“It’s all about charming people, or presenting yourself in such a way that you win people over,” Tyers explains. “You manipulate the world around you to get what you need. People often think of ‘manipulation’ negatively, but any time you handle something or do something to achieve something specific, that’s manipulation.”

“Greater magic,” on the other hand, resorts to rituals to focus one’s energy on a specific purpose. Some of these rituals call for the use of amulets, for women to dress provocatively in order to inspire lustful feelings among the men, and even the use of nude altars.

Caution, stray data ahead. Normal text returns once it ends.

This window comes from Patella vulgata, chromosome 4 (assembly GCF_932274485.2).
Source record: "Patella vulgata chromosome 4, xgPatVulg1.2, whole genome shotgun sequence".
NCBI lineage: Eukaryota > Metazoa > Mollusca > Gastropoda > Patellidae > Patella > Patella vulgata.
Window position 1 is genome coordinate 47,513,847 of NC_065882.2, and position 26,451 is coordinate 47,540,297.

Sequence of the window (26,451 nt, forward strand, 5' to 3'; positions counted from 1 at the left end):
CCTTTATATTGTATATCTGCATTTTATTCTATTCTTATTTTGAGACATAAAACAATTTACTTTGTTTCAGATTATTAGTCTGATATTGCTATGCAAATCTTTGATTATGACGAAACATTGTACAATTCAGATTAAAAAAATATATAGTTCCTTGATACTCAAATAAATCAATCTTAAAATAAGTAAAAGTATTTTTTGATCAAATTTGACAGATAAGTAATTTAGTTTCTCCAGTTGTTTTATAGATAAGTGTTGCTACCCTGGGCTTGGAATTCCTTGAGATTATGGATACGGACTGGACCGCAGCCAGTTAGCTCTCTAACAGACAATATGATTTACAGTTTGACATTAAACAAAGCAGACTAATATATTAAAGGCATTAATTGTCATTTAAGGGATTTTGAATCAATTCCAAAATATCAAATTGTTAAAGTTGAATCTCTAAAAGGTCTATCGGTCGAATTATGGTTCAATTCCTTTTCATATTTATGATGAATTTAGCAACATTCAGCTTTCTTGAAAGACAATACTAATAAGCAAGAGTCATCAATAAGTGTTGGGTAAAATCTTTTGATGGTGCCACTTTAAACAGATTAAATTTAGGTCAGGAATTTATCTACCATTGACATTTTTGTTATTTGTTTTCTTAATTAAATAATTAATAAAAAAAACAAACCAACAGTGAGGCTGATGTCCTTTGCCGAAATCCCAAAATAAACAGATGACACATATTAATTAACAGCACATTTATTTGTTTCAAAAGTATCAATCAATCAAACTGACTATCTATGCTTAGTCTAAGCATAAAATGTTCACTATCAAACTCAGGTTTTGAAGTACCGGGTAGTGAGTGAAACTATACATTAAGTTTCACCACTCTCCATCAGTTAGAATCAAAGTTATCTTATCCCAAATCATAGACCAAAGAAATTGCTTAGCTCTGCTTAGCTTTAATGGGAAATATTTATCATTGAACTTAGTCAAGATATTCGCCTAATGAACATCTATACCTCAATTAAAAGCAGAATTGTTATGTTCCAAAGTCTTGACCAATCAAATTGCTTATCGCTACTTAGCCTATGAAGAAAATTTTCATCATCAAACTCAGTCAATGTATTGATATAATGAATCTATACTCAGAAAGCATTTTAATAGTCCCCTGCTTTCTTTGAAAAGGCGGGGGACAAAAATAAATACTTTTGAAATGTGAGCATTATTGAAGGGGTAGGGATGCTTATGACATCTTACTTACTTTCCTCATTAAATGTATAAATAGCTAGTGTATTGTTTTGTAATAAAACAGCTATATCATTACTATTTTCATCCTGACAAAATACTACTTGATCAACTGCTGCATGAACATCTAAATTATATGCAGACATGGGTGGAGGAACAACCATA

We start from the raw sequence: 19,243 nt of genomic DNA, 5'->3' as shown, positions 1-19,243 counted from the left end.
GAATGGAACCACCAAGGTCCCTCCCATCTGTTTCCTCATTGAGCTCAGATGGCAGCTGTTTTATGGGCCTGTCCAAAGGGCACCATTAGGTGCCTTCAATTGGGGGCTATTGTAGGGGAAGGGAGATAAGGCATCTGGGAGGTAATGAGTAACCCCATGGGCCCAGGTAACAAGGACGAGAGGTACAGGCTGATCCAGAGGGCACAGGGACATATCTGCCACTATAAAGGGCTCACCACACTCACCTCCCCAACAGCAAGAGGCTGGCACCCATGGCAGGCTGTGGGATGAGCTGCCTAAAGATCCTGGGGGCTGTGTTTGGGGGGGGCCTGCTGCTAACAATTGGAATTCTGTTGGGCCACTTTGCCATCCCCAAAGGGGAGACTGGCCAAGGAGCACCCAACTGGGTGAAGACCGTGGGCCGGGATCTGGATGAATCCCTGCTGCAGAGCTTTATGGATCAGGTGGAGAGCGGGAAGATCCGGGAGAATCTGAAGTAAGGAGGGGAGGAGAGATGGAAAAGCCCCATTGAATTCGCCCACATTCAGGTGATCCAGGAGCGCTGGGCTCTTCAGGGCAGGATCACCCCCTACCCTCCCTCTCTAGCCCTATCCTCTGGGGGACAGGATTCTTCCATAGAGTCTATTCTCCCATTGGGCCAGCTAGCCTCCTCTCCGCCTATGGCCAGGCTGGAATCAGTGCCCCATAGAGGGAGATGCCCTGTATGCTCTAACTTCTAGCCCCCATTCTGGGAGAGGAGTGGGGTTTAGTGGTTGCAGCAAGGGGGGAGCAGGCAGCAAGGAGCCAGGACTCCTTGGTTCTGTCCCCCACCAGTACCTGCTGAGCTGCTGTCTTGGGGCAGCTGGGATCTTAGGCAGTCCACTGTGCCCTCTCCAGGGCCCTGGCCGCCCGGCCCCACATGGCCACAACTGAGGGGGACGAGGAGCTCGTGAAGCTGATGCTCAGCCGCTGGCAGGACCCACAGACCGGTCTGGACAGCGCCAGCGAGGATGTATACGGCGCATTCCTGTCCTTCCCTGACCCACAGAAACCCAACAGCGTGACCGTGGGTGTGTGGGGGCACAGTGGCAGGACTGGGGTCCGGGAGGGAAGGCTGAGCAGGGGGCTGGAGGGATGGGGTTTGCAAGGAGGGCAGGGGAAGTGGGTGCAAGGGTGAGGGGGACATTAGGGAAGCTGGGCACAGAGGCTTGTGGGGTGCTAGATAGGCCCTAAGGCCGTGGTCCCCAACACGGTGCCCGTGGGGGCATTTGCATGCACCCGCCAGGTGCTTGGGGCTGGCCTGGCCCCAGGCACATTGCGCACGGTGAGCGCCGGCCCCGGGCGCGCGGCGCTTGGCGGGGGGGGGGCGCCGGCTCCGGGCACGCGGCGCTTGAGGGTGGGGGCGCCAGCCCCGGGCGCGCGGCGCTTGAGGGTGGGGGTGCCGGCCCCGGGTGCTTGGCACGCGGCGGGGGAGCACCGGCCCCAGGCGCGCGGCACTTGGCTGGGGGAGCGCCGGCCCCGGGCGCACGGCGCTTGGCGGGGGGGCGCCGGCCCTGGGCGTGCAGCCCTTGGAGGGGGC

But these are not about objectifying women, Tyers insists, and those who think this way “fail to grasp that it’s all consensual. Men have done [nude altars] too. People of every stripe – male or female, all over the LGBT spectrum – have done it… You’re in the position of utmost power. Everybody focuses on you. It almost feels, in a sense, like being a rockstar on stage. It’s not a sexist issue in the slightest.”

Some might call this delusional thinking. Others might point out that this type of activity, such as nude altars, black masses, blood sacrifices, is why Satanism has acquired such a negative stigma over the years.

But not according to the new Satanists. They believe Satanism has gotten such a bad rap because of how it has been depicted by other religions.